HP has shown no interest in updating the Samsung printer driver, and has no financial incentive to do so (after all, there has not been a new Samsung-branded printer in nearly 3 years as of this moment).  As of this post, the latest driver release is nearly 3 years old, and is really based on code that is now 5 or more years old.  So the driver is going to gradually stop working on modern Linux systems as Linux and CUPS continue to evolve.

In addition, qt3 and qt4 are long obselete, so the Configurator packages (last updated 7 years ago) will often not install, or even if they do they still not work.  This will continue to get more frequent.  Even if you do manage to get everything installed, note that the relevant qt packages depend on an obselete and insecure openssl, and will not work with a modern library.  That is the main reason I am not attempting to repackage these programs in a way that will allow them to be installed even after distros drop the necessary dependencies.

Finally, CUPS has made design changes that, starting with version 2.3 (included in most mid-2019 Linux distros), are intended to make all drivers and PPD (printer instruction) files obselete.  As of 2.3, some releases of CUPS already do not work with the Samsung PPD files due to the use of non-standard keys in the Samsung PPD files.  Sometime in the next couple of years, it is likely that a current CUPS install will simply not work at all with these drivers on any system.  The new approach for CUPS is based entirely on the IPP protocol, which some (but by no means all) Samsung printers support, to varying extents.  See, for example:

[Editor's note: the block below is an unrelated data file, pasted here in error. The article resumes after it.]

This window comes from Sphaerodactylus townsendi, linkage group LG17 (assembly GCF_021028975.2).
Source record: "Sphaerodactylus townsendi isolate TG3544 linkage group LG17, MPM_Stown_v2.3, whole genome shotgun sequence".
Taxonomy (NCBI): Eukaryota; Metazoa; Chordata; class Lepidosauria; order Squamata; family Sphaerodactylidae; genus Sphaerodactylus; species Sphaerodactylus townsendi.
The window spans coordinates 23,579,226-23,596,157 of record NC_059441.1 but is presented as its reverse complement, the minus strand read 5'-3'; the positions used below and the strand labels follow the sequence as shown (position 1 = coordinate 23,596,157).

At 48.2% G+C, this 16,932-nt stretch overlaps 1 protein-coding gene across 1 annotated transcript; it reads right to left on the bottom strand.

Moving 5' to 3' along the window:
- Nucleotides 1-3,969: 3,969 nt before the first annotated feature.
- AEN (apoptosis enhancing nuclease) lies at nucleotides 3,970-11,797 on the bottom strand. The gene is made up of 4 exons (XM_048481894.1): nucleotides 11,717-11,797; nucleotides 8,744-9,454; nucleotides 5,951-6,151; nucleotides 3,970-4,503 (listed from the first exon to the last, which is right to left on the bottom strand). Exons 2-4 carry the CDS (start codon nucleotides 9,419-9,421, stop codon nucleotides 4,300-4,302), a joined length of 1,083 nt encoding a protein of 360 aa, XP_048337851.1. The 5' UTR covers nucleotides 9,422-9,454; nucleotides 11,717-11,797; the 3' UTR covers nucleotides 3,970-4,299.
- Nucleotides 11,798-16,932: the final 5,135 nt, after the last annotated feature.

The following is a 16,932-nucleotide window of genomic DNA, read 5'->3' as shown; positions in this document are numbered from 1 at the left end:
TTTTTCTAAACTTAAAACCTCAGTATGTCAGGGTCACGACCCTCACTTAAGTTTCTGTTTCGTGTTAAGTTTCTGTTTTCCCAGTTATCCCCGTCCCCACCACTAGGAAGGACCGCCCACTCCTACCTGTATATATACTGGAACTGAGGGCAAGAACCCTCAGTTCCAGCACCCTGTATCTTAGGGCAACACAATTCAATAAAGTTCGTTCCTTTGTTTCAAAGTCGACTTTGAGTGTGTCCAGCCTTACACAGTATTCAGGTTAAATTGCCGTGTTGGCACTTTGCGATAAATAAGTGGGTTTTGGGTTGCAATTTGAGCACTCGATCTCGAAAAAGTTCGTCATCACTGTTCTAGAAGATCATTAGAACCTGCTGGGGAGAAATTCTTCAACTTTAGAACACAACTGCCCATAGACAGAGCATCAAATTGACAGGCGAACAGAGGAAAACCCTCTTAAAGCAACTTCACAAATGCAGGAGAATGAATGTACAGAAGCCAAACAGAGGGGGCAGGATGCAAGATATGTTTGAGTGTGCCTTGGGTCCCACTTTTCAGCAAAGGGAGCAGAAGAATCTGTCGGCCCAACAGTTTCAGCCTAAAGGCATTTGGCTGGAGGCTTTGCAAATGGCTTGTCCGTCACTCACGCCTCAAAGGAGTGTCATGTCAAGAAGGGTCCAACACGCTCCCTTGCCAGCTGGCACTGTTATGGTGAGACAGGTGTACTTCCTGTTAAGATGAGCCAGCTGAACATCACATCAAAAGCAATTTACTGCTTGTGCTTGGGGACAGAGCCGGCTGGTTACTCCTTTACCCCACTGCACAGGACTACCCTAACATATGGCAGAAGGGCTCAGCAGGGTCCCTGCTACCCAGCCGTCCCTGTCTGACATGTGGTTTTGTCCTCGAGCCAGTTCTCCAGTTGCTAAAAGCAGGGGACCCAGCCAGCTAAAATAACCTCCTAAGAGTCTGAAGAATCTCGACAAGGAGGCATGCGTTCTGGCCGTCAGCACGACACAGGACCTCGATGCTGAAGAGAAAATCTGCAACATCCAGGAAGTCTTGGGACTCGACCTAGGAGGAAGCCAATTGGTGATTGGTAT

Somewhat related, scanning support that depends on the Samsung drivers continues to get less reliable each year due to various system changes in Linux, and there is no work around for this.

So nearly all Samsung-branded printers are going to stop working in Linux over the next few years if you keep an up-to-date system.  I will continue to host the files and resources here for a couple of more years, but after that there will not be much point and the best solution to a non-working Samsung printer will probably be to replace it.
Unfortunately, all I can offer as a solution is to try a different version of the driver.  Or to contact HP to see if they have any interest in developing an updated driver, but I doubt it both because they have no financial incentive and because CUPS is making changes that will eventually make obselete all drivers in Linux (and printers that do not support the new CUPS approach).
Do you mean the c467 (not c647)?  As far as I know Samsung, never produced a printer with a model number of c647 (or c6 anything).